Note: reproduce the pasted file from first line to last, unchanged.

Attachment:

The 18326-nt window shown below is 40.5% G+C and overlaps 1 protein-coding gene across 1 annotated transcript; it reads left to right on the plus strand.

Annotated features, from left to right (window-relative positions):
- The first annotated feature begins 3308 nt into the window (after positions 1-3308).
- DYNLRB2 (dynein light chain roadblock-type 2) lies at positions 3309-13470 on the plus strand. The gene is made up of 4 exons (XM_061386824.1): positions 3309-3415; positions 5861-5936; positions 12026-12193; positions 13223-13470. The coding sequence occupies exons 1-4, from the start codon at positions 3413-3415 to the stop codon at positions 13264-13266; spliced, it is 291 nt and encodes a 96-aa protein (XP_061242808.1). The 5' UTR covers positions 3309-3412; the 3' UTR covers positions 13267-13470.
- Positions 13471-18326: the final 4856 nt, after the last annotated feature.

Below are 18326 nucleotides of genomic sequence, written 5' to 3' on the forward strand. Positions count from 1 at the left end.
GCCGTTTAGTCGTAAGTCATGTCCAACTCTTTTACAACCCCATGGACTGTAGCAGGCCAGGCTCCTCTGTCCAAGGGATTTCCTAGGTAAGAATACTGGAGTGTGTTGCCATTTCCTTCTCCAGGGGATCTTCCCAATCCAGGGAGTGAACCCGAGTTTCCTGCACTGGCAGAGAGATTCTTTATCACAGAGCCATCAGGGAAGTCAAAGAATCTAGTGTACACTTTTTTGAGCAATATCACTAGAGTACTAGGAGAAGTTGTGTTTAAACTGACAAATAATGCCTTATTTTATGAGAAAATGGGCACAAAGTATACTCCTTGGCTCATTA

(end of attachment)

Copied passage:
The 18326-nt window shown below is 40.5% G+C and overlaps 1 protein-coding gene across 1 annotated transcript; it reads left to right on the plus strand.

Annotated features, from left to right (window-relative positions):
- The first annotated feature begins 3308 nt into the window (after positions 1-3308).
- DYNLRB2 (dynein light chain roadblock-type 2) lies at positions 3309-13470 on the plus strand. The gene is made up of 4 exons (XM_061386824.1): positions 3309-3415; positions 5861-5936; positions 12026-12193; positions 13223-13470. The coding sequence occupies exons 1-4, from the start codon at positions 3413-3415 to the stop codon at positions 13264-13266; spliced, it is 291 nt and encodes a 96-aa protein (XP_061242808.1). The 5' UTR covers positions 3309-3412; the 3' UTR covers positions 13267-13470.
- Positions 13471-18326: the final 4856 nt, after the last annotated feature.

Below are 18326 nucleotides of genomic sequence, written 5' to 3' on the forward strand. Positions count from 1 at the left end.
GCCGTTTAGTCGTAAGTCATGTCCAACTCTTTTACAACCCCATGGACTGTAGCAGGCCAGGCTCCTCTGTCCAAGGGATTTCCTAGGTAAGAATACTGGAGTGTGTTGCCATTTCCTTCTCCAGGGGATCTTCCCAATCCAGGGAGTGAACCCGAGTTTCCTGCACTGGCAGAGAGATTCTTTATCACAGAGCCATCAGGGAAGTCAAAGAATCTAGTGTACACTTTTTTGAGCAATATCACTAGAGTACTAGGAGAAGTTGTGTTTAAACTGACAAATAATGCCTTATTTTATGAGAAAATGGGCACAAAGTATACTCCTTGGCTCATTA